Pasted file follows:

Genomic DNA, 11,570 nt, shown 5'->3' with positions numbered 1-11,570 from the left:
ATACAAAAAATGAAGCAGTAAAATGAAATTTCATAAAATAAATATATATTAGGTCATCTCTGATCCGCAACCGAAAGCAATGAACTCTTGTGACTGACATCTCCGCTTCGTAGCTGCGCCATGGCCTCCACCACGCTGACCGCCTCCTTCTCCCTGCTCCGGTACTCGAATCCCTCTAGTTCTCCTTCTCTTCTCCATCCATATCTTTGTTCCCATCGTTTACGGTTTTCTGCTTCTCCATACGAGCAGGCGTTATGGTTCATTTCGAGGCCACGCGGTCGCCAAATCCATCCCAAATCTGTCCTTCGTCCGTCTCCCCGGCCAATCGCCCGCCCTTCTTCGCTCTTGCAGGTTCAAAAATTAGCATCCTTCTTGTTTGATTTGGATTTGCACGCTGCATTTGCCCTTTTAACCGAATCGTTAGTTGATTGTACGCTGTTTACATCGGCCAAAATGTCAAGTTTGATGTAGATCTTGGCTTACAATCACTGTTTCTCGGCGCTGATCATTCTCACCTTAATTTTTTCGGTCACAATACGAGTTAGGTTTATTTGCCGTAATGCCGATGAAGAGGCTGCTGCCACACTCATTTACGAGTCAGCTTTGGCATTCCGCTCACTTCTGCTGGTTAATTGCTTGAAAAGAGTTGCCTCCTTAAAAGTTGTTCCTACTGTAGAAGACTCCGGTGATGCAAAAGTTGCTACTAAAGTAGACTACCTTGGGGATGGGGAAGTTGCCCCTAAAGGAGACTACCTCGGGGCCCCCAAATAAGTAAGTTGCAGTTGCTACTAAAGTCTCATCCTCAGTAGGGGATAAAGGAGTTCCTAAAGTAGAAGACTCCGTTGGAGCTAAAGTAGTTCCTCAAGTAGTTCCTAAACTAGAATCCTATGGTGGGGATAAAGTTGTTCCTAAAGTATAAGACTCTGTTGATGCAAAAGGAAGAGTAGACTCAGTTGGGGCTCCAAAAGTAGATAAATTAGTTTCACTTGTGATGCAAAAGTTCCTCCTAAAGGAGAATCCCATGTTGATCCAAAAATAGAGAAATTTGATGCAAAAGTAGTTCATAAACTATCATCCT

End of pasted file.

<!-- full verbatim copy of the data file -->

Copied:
Genomic DNA, 11,570 nt, shown 5'->3' with positions numbered 1-11,570 from the left:
ATACAAAAAATGAAGCAGTAAAATGAAATTTCATAAAATAAATATATATTAGGTCATCTCTGATCCGCAACCGAAAGCAATGAACTCTTGTGACTGACATCTCCGCTTCGTAGCTGCGCCATGGCCTCCACCACGCTGACCGCCTCCTTCTCCCTGCTCCGGTACTCGAATCCCTCTAGTTCTCCTTCTCTTCTCCATCCATATCTTTGTTCCCATCGTTTACGGTTTTCTGCTTCTCCATACGAGCAGGCGTTATGGTTCATTTCGAGGCCACGCGGTCGCCAAATCCATCCCAAATCTGTCCTTCGTCCGTCTCCCCGGCCAATCGCCCGCCCTTCTTCGCTCTTGCAGGTTCAAAAATTAGCATCCTTCTTGTTTGATTTGGATTTGCACGCTGCATTTGCCCTTTTAACCGAATCGTTAGTTGATTGTACGCTGTTTACATCGGCCAAAATGTCAAGTTTGATGTAGATCTTGGCTTACAATCACTGTTTCTCGGCGCTGATCATTCTCACCTTAATTTTTTCGGTCACAATACGAGTTAGGTTTATTTGCCGTAATGCCGATGAAGAGGCTGCTGCCACACTCATTTACGAGTCAGCTTTGGCATTCCGCTCACTTCTGCTGGTTAATTGCTTGAAAAGAGTTGCCTCCTTAAAAGTTGTTCCTACTGTAGAAGACTCCGGTGATGCAAAAGTTGCTACTAAAGTAGACTACCTTGGGGATGGGGAAGTTGCCCCTAAAGGAGACTACCTCGGGGCCCCCAAATAAGTAAGTTGCAGTTGCTACTAAAGTCTCATCCTCAGTAGGGGATAAAGGAGTTCCTAAAGTAGAAGACTCCGTTGGAGCTAAAGTAGTTCCTCAAGTAGTTCCTAAACTAGAATCCTATGGTGGGGATAAAGTTGTTCCTAAAGTATAAGACTCTGTTGATGCAAAAGGAAGAGTAGACTCAGTTGGGGCTCCAAAAGTAGATAAATTAGTTTCACTTGTGATGCAAAAGTTCCTCCTAAAGGAGAATCCCATGTTGATCCAAAAATAGAGAAATTTGATGCAAAAGTAGTTCATAAACTATCATCCT